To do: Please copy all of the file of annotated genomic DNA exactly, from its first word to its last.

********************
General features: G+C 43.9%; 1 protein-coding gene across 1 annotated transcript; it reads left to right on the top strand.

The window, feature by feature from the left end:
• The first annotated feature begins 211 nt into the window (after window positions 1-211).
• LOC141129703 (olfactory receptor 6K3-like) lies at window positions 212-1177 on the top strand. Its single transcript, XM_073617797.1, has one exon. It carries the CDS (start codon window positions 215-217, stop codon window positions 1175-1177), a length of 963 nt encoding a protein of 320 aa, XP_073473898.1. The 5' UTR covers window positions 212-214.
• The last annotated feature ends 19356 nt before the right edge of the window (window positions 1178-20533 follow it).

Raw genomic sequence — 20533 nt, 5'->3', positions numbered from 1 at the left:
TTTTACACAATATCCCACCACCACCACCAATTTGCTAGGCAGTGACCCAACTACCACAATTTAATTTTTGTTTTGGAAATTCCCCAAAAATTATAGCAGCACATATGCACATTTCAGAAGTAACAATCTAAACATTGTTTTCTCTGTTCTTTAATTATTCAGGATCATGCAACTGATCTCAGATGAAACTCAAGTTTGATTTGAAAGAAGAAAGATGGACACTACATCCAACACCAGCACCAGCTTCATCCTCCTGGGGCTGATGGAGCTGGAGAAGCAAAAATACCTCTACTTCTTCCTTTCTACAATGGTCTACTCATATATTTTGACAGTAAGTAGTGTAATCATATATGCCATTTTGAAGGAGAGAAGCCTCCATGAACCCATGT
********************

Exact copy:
General features: G+C 43.9%; 1 protein-coding gene across 1 annotated transcript; it reads left to right on the top strand.

The window, feature by feature from the left end:
• The first annotated feature begins 211 nt into the window (after window positions 1-211).
• LOC141129703 (olfactory receptor 6K3-like) lies at window positions 212-1177 on the top strand. Its single transcript, XM_073617797.1, has one exon. It carries the CDS (start codon window positions 215-217, stop codon window positions 1175-1177), a length of 963 nt encoding a protein of 320 aa, XP_073473898.1. The 5' UTR covers window positions 212-214.
• The last annotated feature ends 19356 nt before the right edge of the window (window positions 1178-20533 follow it).

Raw genomic sequence — 20533 nt, 5'->3', positions numbered from 1 at the left:
TTTTACACAATATCCCACCACCACCACCAATTTGCTAGGCAGTGACCCAACTACCACAATTTAATTTTTGTTTTGGAAATTCCCCAAAAATTATAGCAGCACATATGCACATTTCAGAAGTAACAATCTAAACATTGTTTTCTCTGTTCTTTAATTATTCAGGATCATGCAACTGATCTCAGATGAAACTCAAGTTTGATTTGAAAGAAGAAAGATGGACACTACATCCAACACCAGCACCAGCTTCATCCTCCTGGGGCTGATGGAGCTGGAGAAGCAAAAATACCTCTACTTCTTCCTTTCTACAATGGTCTACTCATATATTTTGACAGTAAGTAGTGTAATCATATATGCCATTTTGAAGGAGAGAAGCCTCCATGAACCCATGT